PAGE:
Ralph Sturdy opened the doors of conversation in the Covenant Companion, and now this blog and Facebook page. I think now I can take a stand with others… Thank you.
There have been SO many times I have written this letter in my head and, more importantly, in my heart. I was a coward. For years I thought it was to protect my brother’s memory, and other times I thought the Covenant was not ready. What if the door was slammed shut tightly and it was I who forced the issue? I did not want to hear the talk – it was my beloved brother that would be left out. My dear friends have known my struggle. What if I put it out there and the church dismisses it, dismisses him, dismisses me? After the line is drawn in the sand, what then? Can I straddle it? I brag that the Covenant is very inclusive – women ordained for the the pulpit? – infant baptism or dedication – praise songs or traditional hymns? We are a modern church. But alas the gay issue has been a very sticky subject – and an oh so personal one for me.
So here it is: my brother Mark was gay. He was a wonderful, caring man who loved God. Yes, you do hear the past tense. He died in 1996 under the shroud of guilt and shame of AIDS. He kept the secret that he was gay from his extended family, many of his friends, and for some time even me. He was afraid that we would leave him out there– all by himself. He had been told that he was not worthy of God’s love or even ours. He did not dare bring his friends or his life into the shadows, let alone the limelight. He attended functions alone for fear of being known. Family weddings he was stag, badgered by many “When are you going to get a nice girl and settle down?” I cannot tell you from how many people he hid who he really was, even from me his dear sister – his best bud. For a while I was kept in the dark. He worried what I might say. I cannot tell you how that breaks my heart.
But he did have good reason to hide. One of our “Christian” relatives showed up at his door spouting the idea of “change your ways or Hell will welcome you on the other side.” Mark did eventually share with me all of who he was and there is NO WAY I could say he was trash. He was Mark, the man who loved cats and a good book, who brought Christmas gifts to a friend’s kids when her husband walked out, and who stepped up as a class act in many situations. My husband and I visited with him and his partner, James, and my children carry his name as a badge of honor. Do not get the idea that he was all alone, but the church did not welcome him or at least he did not trust it to open its arms. Neither did I trust the church. I played my cards close – ever so close to the vest. I could not take the chance that he would be left out in the cold.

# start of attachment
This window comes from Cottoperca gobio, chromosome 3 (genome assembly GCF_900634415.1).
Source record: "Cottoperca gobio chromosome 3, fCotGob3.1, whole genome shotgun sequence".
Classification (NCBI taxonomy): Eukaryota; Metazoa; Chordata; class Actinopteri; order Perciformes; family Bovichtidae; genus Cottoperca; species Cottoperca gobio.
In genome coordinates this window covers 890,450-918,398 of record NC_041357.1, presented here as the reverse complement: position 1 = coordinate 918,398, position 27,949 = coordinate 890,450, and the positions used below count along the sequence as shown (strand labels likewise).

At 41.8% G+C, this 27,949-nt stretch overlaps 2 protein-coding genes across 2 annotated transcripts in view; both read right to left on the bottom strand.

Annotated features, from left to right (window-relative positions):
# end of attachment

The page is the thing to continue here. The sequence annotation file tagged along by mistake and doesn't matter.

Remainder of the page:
Time went on and he became sick. Along with the illness came the “you deserve it – God’s curse.” I held his secret of identity and health, and our family hunkered down together. I said nothing at church: no requests for healing or understanding. I dared not. Instead I sat in the pew, silent and steely. Our pastor called when his obituary appeared in the paper, but I did not share much. I am not sure if I was ashamed for him, for me, or for the church in general.
As years went by I could share in our writing group about the loss of him, but not all of who he was. I was raw and I felt I could not deal with anyone who would question his value. I even worried about how my children would be treated and warned them that they may not want to share too much in school or church because some people might not understand. Someone might disparage their uncle of whom I spoke so lovingly, and they would not know what to do.
There have been several instances where I have met people at Camp Squanto or Pilgrim Pines and they ask about Mark. I respond with his passing, but am afraid to say of what – because the assumption is that since he was gay he was a lost soul. I am still protecting him even now. No one should think poorly of my brother. Maybe I have not given many the chance to step forward and show inclusion. That has been much too frightening. If it is a bad reaction then I might have to walk away from my church. What then? A line drawn in the sand: Mark or my church? Mark trumps.
So, there you have it. My beloved brother was gay and he loved God and God loved him. His memorial service was held in a Covenant church with a carefully invited crowd: his partner of 10 years, James, his parents, his brother, me, and the trusted friends of all of us. How sad it is that many feel the shame or fear to be themselves.
I “mark” a January day – yes, his name resonates with the verb – to state boldly that all of us are God’s people. We need to welcome all believers and stop closing the door. It is a cold Sunday when I place flowers on the altar at the front of the sanctuary to mark his birthday and then death a week later on an oh so cold lonely January night.
I so hope the conversation begins, understanding ensues and the doors fly open. What would Jesus do? He was and is with all who believe, rich – poor, male – female, and I do believe gay and straight.
P.S. Editor’s note. Mark’s life story inspired the 1992 movie, “Doing Time on Maple Drive.” Check it out!